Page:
Pima welcomes new officer

Jon Johnson Photo/Gila Valley Central: Pima Police Chief Diane Cauthen, right, introduces the newest member of the Pima Police Department, officer Jason Shelton.

By Jon Johnson


PIMA – There’s a new gun in town straight out of the police academy. But this cop has made his way around the law enforcement community, working as a detention officer at the Graham County Jail and then as a dispatcher.

Officer Jason Shelton was introduced by Pima Police Chief Diane Cauthen to the Pima Town Council at its Tuesday meeting as the municipality’s newest officer. Shelton reportedly excelled in his police academy and had other police organizations, including the Tucson Police Department, looking to swoop him up.

Being sponsored by the town of Pima, however, Shelton is committed to at least beginning his career in law enforcement here. On Tuesday, he told the council that he would stick around longer than previous recruits sponsored by the town.    

“I am extremely happy with officer Shelton,” Cauthen said. “He’s a small-town boy with some very good skills.”

Shelton was sworn in at the police academy last Thursday and began his shadowing training Monday. When he finishes and begins taking shifts on his own, the department will be back at full staff.

“I’m really glad to be here,” Shelton said. “So far, I love it.”

The Pima Police Department had been short-handed since the retirement of beloved officer Gary Gale in January. Pima had attempted to get a recruit through a police academy last year to fill the spot, but the recruit was injured on the first day and had to drop out.

Without having the revenue to lure officers from other jurisdictions, the PPD was in a similar situation in November 2013, when then Sgt. Stirling Shupe resigned from his position. After not being able to locate current officers to work at the department, Pima sponsored two recruits through the academy but both failed to complete the training.

The department then hired Steven Mingura, who previously worked at the Greenlee County Sheriff’s Office and Clifton Police Department. Mingura was serving as the department’s sergeant when officer Jason Ellsworth graduated from the police academy in August 2014. Mingura later left to become a deputy with the Graham County Sheriff’s Office.

Ellsworth filled the void but then he too left for employment with the Graham County Sheriff’s Office.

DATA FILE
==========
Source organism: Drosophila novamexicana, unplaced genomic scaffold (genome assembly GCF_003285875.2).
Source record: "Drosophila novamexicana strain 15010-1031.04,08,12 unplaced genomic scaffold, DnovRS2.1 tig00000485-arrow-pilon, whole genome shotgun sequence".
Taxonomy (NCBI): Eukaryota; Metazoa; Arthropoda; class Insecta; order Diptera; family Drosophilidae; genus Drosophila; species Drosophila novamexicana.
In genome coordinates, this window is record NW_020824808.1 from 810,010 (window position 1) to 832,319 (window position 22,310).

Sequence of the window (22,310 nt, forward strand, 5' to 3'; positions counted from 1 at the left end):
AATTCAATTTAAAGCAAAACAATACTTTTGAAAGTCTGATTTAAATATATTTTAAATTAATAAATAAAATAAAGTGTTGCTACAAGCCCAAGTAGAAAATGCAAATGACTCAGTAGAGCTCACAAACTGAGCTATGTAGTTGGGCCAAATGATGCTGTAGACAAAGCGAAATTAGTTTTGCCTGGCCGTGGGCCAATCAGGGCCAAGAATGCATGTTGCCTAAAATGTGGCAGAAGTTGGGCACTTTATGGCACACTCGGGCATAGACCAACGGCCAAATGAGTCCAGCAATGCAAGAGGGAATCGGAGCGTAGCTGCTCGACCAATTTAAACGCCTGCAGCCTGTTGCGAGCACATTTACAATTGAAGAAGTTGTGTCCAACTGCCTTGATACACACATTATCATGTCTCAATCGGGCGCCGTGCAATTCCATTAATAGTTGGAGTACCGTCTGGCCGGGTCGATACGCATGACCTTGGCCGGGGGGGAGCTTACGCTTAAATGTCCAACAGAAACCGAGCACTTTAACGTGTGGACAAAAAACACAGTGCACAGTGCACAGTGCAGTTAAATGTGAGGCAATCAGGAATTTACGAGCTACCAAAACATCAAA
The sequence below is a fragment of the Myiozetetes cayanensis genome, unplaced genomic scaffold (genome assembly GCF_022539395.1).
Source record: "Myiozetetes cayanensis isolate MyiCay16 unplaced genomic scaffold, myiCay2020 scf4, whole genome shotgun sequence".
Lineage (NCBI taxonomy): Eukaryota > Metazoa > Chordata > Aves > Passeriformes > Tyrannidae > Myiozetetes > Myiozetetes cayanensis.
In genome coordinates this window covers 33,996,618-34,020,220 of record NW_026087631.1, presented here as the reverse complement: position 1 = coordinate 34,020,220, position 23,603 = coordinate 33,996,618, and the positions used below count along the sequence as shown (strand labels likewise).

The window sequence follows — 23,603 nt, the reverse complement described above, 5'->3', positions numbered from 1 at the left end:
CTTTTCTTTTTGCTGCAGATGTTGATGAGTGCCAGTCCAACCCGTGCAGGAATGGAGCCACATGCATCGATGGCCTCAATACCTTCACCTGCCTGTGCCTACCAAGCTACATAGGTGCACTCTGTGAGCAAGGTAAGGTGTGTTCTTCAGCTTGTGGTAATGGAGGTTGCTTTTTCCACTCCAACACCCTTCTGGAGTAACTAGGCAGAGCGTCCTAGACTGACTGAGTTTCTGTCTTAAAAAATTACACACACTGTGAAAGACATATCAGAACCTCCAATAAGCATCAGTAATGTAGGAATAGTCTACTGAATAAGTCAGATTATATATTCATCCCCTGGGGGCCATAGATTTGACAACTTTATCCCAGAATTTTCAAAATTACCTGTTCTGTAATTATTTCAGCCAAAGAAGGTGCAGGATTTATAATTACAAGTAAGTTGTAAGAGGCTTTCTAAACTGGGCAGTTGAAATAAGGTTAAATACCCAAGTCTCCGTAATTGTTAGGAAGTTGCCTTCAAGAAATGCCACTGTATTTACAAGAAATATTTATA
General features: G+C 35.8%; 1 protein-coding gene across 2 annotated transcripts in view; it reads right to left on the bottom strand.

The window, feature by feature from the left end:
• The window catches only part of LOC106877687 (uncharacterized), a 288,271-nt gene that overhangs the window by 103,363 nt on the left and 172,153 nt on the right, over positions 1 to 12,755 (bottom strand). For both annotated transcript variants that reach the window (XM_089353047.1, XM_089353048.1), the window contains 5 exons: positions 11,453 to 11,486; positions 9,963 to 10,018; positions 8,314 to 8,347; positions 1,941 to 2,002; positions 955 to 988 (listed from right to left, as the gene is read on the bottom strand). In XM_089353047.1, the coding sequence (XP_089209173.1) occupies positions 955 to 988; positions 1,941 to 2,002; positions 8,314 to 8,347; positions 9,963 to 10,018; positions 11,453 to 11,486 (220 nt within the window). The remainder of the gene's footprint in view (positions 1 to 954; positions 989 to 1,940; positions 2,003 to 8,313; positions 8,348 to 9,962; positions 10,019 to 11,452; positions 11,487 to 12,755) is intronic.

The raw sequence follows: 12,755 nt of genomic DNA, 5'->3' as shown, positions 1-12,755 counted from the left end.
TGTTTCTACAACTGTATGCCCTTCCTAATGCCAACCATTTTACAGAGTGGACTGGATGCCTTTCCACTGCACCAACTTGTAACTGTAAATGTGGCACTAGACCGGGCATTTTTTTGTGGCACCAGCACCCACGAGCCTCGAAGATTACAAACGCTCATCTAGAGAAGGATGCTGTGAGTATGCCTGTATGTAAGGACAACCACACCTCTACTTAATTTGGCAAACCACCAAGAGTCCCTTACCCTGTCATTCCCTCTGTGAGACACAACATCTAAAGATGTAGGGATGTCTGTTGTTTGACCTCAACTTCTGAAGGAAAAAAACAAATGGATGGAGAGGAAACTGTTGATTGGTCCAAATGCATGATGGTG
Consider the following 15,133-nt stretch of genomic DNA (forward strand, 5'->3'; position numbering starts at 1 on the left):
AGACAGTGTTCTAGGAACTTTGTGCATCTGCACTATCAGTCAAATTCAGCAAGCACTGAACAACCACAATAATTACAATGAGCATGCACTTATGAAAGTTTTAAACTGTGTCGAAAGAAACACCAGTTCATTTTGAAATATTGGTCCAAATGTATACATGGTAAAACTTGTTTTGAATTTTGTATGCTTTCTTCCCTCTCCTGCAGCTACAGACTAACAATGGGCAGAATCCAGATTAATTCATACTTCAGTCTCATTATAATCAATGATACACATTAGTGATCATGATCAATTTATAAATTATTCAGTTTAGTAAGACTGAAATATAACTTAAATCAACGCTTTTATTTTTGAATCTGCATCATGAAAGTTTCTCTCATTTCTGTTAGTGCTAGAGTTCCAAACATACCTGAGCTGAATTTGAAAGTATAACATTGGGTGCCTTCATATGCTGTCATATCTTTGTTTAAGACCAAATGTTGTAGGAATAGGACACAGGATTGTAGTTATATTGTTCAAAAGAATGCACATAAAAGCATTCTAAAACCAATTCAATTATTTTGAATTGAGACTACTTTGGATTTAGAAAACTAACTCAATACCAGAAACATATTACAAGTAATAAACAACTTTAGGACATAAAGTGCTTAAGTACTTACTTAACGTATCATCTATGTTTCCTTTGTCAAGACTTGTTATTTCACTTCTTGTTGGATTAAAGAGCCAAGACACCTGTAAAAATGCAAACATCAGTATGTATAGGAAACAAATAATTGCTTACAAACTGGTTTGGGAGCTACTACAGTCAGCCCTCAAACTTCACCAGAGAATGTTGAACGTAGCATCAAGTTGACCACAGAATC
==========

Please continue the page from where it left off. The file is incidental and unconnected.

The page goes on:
The Pima Police Department currently consists of four full-time officers (including Police Chief Cauthen) and two reserve officers. Officer Shelton – the department’s new recruit – is joined by Sgt. Sandra Shotwell, officer Tony Reynolds, and Cauthen. Officers Gary Graves and Preston Magby round out the department as reserve officers.

“He (Shelton) is awesome with our citizens,” Cauthen said. “He doesn’t put himself above anybody. He’s just what we needed.”

Jon Johnson Photo/Gila Valley Central: Pima reserve officer Gary Graves washes his patrol vehicle before heading off on his shift.

In other police news:

  • The department received two grants – a $9,300 from the Tohono O’odham Nation to purchase equipment and a $6,000 grant from the Ak-Chin Indian Community for additional TAZERS and trauma kits.
  • The department received a $1 auction police cruiser from Oro Valley and is looking at purchasing another one to add to its fleet.
  • Reserve officer Gary Graves was acknowledged during the meeting for his efforts to equip children with glow sticks who were trick-or-treating on Halloween without flashlights.
  • Town Manager Sean Lewis announced the town is looking at sending its police officers to become EMT-certified and equipping the police vehicles with some emergency life-saving equipment. Reserve officer Gary Graves is a paramedic and will assist in the program, which will go through the courses at EAC. Officer Tony Reynolds already has an EMT certification and would look at taking a refresher course.